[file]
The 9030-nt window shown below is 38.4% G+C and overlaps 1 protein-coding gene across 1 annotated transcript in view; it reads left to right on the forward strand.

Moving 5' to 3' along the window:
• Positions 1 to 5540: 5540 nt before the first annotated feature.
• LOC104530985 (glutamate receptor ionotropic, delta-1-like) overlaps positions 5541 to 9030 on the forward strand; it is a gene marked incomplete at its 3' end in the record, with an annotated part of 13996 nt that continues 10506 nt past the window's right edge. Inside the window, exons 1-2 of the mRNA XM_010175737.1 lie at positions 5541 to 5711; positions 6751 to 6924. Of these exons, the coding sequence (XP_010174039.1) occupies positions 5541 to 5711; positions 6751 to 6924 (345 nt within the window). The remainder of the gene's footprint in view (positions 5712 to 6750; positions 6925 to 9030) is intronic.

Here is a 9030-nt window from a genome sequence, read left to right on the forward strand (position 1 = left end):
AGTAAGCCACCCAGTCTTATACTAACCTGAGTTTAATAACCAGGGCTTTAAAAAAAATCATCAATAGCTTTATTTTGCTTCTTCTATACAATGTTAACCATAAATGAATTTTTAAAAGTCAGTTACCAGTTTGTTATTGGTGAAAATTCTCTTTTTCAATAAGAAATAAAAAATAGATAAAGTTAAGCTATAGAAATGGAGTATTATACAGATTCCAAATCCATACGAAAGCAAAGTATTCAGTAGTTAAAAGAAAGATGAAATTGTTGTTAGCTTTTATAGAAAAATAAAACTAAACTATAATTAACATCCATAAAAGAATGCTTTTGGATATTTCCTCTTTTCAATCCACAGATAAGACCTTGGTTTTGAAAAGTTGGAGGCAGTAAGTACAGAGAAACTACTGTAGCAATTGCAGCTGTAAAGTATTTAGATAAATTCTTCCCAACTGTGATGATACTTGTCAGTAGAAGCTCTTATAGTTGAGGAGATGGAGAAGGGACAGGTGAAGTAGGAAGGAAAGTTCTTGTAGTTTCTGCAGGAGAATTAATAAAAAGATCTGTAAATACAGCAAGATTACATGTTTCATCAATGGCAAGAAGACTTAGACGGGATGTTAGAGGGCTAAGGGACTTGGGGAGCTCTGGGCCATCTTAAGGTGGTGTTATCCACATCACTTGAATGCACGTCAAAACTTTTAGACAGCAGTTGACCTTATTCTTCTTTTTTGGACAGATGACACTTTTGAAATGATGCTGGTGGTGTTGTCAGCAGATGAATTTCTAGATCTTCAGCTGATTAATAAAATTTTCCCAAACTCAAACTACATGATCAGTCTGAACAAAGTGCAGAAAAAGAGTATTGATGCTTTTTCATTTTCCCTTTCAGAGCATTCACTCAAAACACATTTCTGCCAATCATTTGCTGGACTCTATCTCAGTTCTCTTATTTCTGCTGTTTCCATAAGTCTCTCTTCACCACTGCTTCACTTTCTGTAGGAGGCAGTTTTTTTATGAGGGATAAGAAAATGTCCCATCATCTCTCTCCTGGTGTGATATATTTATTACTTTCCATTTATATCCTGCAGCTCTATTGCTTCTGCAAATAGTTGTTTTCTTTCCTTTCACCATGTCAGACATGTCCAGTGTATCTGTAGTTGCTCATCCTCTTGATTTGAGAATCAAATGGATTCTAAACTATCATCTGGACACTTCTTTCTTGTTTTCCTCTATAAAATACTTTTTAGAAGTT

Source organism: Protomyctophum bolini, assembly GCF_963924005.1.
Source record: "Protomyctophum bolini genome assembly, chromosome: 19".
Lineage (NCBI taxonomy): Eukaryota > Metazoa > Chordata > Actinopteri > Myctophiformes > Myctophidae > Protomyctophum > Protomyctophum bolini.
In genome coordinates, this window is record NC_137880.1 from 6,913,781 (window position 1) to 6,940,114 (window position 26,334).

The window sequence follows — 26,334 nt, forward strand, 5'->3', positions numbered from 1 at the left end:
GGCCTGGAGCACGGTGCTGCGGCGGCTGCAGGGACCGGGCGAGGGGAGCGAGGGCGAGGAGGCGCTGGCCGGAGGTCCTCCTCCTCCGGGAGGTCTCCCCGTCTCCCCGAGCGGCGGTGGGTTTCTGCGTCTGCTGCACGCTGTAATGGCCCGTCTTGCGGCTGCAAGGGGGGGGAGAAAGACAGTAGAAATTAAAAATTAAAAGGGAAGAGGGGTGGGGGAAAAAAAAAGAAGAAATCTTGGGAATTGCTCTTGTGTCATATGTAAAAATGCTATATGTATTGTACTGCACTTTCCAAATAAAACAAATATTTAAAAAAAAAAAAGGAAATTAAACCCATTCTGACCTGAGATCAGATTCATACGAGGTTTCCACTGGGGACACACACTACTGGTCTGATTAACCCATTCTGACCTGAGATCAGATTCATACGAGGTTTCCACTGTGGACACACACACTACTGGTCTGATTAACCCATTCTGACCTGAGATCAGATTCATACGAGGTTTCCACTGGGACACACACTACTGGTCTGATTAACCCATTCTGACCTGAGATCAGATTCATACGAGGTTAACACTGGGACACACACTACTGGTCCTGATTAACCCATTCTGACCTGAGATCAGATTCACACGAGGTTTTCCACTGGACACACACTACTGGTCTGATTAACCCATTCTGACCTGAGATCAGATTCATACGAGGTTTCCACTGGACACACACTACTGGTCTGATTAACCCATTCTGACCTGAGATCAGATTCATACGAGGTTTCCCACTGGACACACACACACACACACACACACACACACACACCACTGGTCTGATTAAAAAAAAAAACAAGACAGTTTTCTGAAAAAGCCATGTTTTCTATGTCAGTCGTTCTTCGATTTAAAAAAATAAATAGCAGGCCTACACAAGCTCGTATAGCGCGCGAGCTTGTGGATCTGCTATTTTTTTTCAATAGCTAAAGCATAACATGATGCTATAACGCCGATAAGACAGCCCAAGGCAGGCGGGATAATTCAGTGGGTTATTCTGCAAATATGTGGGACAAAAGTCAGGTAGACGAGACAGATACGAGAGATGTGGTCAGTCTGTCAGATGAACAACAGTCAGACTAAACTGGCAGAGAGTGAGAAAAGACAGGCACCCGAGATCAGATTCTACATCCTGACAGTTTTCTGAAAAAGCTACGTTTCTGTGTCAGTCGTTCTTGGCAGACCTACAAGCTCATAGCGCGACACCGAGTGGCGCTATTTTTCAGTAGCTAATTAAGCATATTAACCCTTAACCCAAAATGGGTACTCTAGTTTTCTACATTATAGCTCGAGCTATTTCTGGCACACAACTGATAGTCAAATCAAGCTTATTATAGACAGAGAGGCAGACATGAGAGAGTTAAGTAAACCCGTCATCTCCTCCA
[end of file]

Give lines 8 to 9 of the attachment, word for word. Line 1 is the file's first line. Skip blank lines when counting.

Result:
Source record: "Protomyctophum bolini genome assembly, chromosome: 19".
Lineage (NCBI taxonomy): Eukaryota > Metazoa > Chordata > Actinopteri > Myctophiformes > Myctophidae > Protomyctophum > Protomyctophum bolini.